Reviews for John Jensen Feels Different
Booklist Reviews 2012 March #2
John Jensen's daily routine is much like everyone else's, complete with breakfast, flossing, and a bus ride to the tax office. But John Jensen feels different. He tries to conform, swapping his bow tie for a regular one, then strapping his tail about his middle, but nothing seems to help. After a tied-tail accident, he arrives at the emergency room and meets a doctor with the simple cure: everyone is different. Jensen embraces the many glories of his tail, and all is right with the world. Children will recognize right away that the real difference is that Jensen is a crocodile and his doctor is an elephant (facts never mentioned in the text), and they will empathize with him all the more. With a wry, ironic immediacy, Kove's simple line drawings recall the work of Daniel Pinkwater and Jules Feiffer and offer a silly foil to Hovland's sincere objectivity. A final spread, where John Jensen shows us how to tie a bow tie in seven wordless panels, is the cherry on top. Copyright 2012 Booklist Reviews.
Horn Book Guide Reviews 2012 Fall
John--a crocodile in a human world--hates feeling different, so he tapes his tail to his body to hide it. The story's dare-to-be-different message is muddled by instances of gratuitous cruelty, as when, unaccountably, no one helps first John and later an elderly woman when they fall. The joyless cartoony art seems better suited to an adult comic strip.
Kirkus Reviews 2012 January #2
John Jensen lives a perfectly ordinary, one would even say dull, life. So why does he "feel different"? From the morning, when he munches on extra-fiber super-crunch cereal and brushes his teeth, to "when he's sitting in the tax office working on cases" to his evening commute back home, he feels different. Maybe it's the tail? Children will be all over the disconnect between text and images, because this Caspar Milquetoast of a protagonist is a crocodile living in a world (mostly) otherwise populated by humans. Even funnier than this is the obvious lack of interest everyone around him shows him, despite his intense self-consciousness (the man sitting next to him on the bus is actually sleeping). Nevertheless, John Jensen decides to try hiding his tail under his shirts to avoid notice. But of course, "[w]ith your tail around your middle, you feel clumsy and it's easy to lose your balance," causing him to fall and attracting a lot of attention. The bruised saurian takes himself to the emergency room, where he is treated by… an elephant. A quick pep talk from Dr. Field makes John Jensen realize all the advantages of having a tail, and he celebrates Norway's Constitution Day happily, just one among the throng. Kove's childlike cartoons and their muted palette suit Hovland's daffy fable to a T, matching its deadpan tone with bland innocence. In between giggles, children will find much to think about. (Picture book. 5-9) Copyright Kirkus 2012 Kirkus/BPI Communications.All rights reserved.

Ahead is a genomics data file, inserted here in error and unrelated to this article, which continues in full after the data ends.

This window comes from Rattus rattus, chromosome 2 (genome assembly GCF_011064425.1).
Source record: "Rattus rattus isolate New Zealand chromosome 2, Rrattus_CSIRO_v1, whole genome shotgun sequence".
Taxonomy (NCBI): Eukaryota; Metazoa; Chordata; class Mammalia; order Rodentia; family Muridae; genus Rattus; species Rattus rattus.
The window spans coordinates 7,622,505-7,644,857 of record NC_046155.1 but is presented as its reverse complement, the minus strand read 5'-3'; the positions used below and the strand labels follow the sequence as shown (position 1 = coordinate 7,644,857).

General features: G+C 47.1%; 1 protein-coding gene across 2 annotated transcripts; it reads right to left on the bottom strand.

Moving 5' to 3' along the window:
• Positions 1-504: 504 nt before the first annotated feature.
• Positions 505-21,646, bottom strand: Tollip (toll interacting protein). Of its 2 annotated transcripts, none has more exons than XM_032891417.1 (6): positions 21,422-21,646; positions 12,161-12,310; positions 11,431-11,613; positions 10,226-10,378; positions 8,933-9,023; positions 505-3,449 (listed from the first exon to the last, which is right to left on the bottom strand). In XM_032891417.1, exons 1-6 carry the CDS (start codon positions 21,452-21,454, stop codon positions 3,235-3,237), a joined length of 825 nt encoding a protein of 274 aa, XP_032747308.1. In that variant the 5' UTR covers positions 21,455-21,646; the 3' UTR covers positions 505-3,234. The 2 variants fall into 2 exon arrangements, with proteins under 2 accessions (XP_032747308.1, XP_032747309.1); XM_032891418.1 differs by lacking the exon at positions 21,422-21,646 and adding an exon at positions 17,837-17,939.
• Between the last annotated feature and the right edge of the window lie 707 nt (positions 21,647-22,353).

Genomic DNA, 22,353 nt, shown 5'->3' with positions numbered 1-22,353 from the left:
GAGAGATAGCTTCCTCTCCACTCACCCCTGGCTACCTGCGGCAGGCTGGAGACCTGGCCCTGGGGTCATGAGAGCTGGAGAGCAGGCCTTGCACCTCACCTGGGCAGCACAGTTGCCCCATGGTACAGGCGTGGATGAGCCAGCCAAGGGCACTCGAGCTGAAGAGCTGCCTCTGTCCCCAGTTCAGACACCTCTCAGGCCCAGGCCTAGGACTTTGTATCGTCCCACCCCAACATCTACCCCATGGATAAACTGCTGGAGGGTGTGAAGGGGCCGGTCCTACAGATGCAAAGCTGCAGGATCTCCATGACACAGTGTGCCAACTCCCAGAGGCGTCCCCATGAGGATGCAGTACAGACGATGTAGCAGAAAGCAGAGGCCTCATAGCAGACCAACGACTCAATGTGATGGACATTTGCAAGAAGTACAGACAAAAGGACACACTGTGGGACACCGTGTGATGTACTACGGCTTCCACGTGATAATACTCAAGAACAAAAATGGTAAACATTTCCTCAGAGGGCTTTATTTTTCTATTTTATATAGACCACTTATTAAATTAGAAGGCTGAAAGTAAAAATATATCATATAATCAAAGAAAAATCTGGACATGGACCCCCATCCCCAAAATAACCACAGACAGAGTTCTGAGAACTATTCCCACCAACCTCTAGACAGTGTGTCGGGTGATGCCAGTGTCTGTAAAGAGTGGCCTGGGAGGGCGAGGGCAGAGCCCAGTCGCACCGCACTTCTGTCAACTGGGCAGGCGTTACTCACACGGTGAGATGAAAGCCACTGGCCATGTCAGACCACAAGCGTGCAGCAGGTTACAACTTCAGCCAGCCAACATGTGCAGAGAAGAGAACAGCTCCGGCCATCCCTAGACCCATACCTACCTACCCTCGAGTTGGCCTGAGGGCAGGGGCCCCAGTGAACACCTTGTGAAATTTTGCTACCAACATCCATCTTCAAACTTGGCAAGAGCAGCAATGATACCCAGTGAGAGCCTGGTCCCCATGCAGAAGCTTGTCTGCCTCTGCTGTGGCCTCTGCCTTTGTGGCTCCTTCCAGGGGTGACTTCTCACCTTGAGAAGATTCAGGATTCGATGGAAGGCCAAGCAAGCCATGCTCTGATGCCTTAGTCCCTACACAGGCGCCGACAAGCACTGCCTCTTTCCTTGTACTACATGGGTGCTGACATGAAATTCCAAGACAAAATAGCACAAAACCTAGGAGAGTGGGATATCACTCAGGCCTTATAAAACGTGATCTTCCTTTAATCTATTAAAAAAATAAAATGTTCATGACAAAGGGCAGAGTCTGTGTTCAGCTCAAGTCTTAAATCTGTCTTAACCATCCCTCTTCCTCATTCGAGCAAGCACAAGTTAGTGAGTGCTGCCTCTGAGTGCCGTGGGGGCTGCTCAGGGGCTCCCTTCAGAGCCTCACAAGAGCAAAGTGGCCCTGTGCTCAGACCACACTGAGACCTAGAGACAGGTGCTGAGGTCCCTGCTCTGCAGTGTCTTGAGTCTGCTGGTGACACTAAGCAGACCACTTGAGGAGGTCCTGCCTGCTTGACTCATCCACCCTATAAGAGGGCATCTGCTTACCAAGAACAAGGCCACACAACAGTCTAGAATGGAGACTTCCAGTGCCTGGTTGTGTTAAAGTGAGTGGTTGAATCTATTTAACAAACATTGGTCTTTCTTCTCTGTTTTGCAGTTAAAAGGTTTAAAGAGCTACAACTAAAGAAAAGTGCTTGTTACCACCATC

Publishers Weekly Reviews 2011 December #2
John Jensen is a well-dressed, well-mannered crocodile living a civilized life in the human world, and he worries about it constantly: "He feels he's different when he takes the bus to work. John Jensen feels the other passengers are looking at him." As Kove makes clear, though, the problem is largely in his head; the other passengers are oblivious to him. When John Jensen trips and falls after binding up his bulky tail in a futile attempt to conceal it, he meets Dr. Field, whose huge ears and long trunk mean he knows a thing or two about being different. Given a new perspective, John Jensen realizes that his tail--and his differentness in general--are all a question of attitude: "Tails are great for tying bows to," he says. "Exactly," says Dr. Field. "Anyone who wears a bow is not afraid of being different." Hovland and Kove successfully negotiate the tricky task of using deadpan humor (like the image of John Jensen in his bathroom swathed in a sarong, brushing his numerous teeth) to teach an earnest moral lesson. Ages 5-9. (Feb.) [Page ]. Copyright 2011 PWxyz LLC
School Library Journal Reviews 2012 March
PreS-Gr 2--Simple storytelling is blended with spare, black-outlined, color-saturated drawings to tell about the emotional resonance of individuality and belonging. The internal monologue of universally felt insecurities is played out by a crocodile, John Jensen, who feels different all the time, sometimes in public among fellow (human) commuters or coworkers, but even when he flosses and brushes and dresses in private. He looks at a family portrait of reptiles indistinguishable from himself, but thinks he must be adopted. He worries and tries to identify his difference. Is it his necktie? His tail? During a visit to the emergency room when a tail-tying remedy causes a fall, Jensen is met by a very large elephant doctor, who calmly explains that no two individuals are exactly the same. "Some are like this, and some are like that," he says. The book's ending has John Jensen still feeling different, "but that is just fine." Because the character's alienation is pervasive, this title speaks to the idea of perception of self on a deeper level than other books on a crowded shelf about self-acceptance. Read it with Amy Kraus Rosenthal's Spoon (Hyperion, 2009) for a well-rounded storytime.--Lisa Egly Lehmuller, St. Patrick's Catholic School, Charlotte, NC [Page 127]. (c) Copyright 2012. Library Journals LLC, a wholly owned subsidiary of Media Source, Inc. No redistribution permitted.